Roche Holding AG has agreed to a payment of 500 million Swiss francs ($548 million) for the rights to an experimental antibiotic to target a drug-resistant ''superbug'' that had emerged as a leading cause of fatal bacterial infections in hospitals.
Polyphor Ltd, the Allschwil, Switzerland-based developer of the antibiotic, will receive 35 million francs up front, and will b e eligible for further payments of as much as 465 million francs in the event of the drug meeting development, regulatory and commercial goals, according to an e-mailed statement the company issued today.
The company would additionally pay royalties on sales, according to the Basel, Switzerland-based company.
The treatment, known as POL7080, targets Pseudomonas aeruginosa, a bacterium that was the cause of one in 10 hospital-acquired infections in the US, according to figures from the US Centers for Disease Control and Prevention cited by Roche.
EU statistics reveal that bacteria were increasingly growing resistant to antibiotics, leading to 25,000 deaths a year in the EU alone according to EU statistics.
According to Janet Hammond, a Roche executive who exercised oversight over the discovery of drugs for infectious diseases, as the incidence of drug-resistant infections was creating an urgent demand for new therapeutic options, Roche looked forward to adding this potentially important, targeted agent with a novel mechanism of action to its portfolio of innovative medicines.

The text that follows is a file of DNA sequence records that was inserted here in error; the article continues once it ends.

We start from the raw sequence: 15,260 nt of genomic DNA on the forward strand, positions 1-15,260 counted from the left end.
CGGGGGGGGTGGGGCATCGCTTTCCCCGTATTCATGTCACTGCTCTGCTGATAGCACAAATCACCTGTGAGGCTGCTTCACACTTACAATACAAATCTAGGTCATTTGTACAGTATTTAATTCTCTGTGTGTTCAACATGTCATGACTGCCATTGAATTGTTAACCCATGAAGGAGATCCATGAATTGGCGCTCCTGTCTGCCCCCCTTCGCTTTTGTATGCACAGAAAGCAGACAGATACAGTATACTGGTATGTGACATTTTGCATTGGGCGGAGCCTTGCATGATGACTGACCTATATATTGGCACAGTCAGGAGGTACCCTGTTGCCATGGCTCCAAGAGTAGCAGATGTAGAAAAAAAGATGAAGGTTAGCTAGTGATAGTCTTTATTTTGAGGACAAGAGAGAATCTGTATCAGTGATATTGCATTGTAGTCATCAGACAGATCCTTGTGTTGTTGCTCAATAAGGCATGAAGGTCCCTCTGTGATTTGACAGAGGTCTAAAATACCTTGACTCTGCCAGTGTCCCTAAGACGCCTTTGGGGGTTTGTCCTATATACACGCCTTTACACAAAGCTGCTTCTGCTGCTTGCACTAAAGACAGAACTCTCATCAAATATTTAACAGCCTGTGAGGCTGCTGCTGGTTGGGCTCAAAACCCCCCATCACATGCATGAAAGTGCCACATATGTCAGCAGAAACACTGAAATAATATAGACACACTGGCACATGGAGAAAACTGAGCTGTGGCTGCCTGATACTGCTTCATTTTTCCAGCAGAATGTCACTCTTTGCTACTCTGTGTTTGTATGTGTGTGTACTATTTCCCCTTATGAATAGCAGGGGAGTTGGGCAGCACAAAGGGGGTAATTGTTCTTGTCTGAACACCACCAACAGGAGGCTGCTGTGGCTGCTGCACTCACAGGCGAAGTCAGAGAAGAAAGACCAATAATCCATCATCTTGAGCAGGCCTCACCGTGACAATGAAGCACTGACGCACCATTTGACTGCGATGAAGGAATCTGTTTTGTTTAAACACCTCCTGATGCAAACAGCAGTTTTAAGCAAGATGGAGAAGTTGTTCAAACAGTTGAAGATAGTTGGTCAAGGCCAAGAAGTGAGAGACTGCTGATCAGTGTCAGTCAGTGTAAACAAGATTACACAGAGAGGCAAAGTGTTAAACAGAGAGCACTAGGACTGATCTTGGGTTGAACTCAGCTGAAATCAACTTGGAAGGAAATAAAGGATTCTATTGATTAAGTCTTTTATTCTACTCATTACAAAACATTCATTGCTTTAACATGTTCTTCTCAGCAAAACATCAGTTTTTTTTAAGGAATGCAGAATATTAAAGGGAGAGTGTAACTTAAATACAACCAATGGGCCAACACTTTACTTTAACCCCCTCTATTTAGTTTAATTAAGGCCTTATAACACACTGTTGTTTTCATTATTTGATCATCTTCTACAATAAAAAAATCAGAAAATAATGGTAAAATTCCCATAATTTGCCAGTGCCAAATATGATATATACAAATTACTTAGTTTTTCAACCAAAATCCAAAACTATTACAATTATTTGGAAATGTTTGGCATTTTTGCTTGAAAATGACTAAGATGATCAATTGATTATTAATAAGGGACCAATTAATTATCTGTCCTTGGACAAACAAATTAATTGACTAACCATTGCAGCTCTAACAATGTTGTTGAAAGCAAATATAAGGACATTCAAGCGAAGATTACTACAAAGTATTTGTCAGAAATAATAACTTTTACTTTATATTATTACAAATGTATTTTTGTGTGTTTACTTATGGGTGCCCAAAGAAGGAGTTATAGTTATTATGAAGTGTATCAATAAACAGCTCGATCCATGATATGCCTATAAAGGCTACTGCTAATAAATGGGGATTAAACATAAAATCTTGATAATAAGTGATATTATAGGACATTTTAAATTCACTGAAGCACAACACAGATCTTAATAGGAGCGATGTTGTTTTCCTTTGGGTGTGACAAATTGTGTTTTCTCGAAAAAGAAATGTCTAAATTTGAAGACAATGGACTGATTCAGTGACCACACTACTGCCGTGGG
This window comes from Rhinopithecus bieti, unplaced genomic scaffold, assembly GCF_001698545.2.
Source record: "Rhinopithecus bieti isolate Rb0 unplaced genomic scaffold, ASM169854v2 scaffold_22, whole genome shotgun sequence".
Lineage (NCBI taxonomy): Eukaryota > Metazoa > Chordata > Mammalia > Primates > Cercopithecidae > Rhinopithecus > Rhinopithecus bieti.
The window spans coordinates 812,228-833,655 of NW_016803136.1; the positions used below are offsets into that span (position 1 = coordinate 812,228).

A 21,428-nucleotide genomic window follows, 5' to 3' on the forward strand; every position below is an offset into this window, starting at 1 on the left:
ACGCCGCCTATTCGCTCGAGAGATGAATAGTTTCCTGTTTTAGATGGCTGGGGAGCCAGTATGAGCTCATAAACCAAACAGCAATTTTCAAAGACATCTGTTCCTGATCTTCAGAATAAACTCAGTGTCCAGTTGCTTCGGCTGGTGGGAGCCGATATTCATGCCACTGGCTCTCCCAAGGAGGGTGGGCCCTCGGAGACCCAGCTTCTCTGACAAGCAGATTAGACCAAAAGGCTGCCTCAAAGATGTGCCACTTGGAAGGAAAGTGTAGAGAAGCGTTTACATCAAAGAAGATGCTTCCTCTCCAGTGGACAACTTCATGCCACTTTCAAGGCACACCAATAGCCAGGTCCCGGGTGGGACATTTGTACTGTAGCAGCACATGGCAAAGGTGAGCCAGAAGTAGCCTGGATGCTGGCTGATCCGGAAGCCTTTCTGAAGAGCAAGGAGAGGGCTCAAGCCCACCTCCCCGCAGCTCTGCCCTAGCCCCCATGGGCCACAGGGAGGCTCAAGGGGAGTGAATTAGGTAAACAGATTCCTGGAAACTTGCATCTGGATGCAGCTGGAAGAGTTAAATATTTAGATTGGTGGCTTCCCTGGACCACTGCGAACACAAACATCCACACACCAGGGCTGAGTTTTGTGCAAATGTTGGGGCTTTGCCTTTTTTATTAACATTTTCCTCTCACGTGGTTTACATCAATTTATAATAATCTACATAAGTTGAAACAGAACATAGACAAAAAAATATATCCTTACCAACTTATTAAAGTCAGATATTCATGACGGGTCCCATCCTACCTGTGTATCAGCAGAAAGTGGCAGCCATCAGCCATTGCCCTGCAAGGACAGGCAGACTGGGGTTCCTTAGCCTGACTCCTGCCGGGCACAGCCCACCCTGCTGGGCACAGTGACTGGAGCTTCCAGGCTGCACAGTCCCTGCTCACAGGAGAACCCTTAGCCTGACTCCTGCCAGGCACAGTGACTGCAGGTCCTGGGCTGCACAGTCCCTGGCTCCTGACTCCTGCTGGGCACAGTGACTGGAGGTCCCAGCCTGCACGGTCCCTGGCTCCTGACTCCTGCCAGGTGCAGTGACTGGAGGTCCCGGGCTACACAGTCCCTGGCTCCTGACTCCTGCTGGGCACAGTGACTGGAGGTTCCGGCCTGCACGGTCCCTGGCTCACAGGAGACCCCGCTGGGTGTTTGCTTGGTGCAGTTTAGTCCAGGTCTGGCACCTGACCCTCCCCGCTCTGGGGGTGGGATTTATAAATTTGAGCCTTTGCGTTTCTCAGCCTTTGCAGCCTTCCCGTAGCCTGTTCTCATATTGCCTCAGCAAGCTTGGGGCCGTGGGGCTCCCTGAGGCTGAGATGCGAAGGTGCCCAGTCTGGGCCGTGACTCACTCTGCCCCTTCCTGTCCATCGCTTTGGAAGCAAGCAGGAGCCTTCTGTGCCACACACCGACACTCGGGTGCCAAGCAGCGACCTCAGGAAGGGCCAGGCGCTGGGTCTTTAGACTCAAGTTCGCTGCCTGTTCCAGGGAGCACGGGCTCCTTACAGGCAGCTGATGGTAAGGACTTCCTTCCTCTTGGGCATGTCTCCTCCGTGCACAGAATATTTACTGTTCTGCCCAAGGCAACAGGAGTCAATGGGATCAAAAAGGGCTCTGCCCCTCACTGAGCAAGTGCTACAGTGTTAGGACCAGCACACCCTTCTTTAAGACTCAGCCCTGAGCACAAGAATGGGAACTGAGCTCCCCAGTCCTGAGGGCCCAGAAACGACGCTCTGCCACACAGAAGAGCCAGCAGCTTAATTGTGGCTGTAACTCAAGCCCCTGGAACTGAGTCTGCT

Reuters meanwhile reported that Roche's chief executive Severin Schwan had said last month that the company was interested in "bolt-on acquisitions".
According to the agency a company spokesman declined to confirm the report yesterday, saying the firm did not comment on rumours.
"We have an open and pragmatic approach to R&D and have mentioned in the past that antibiotics is an area where a lot of interesting science is going on," Roche spokesman Daniel Grotzky said in an emailed reply to a Reuters enquiry.
Allschwil, Switzerland-based Polyphor, said in March it had successfully completed a phase 1 clinical trial for its POL7080 drug, a pseudomonas specific antibiotic, which according to it had demonstrated outstanding efficacy against septicaemia, peritonitis and lung and thigh infection.
According to Polyphor, POL7080 was the frontrunner in a novel class of antibiotics that could tackle bacteria that had grown resistant to other drugs.
The report added, drug-resistant "superbugs" were growing but were not yet widespread and pharmaceutical companies had cut back research into antibiotics since they were not likely to generate blockbuster profits.
Besides Roche, others that had cut back included Pfizer, once the leader in the field, which closed its antibiotic R&D center in Connecticut in 2011, as also Bristol-Myers Squibb and Eli Lilly, leaving only a handful of firms such as GlaxoSmithKline, AstraZeneca and Merck & Co in the field.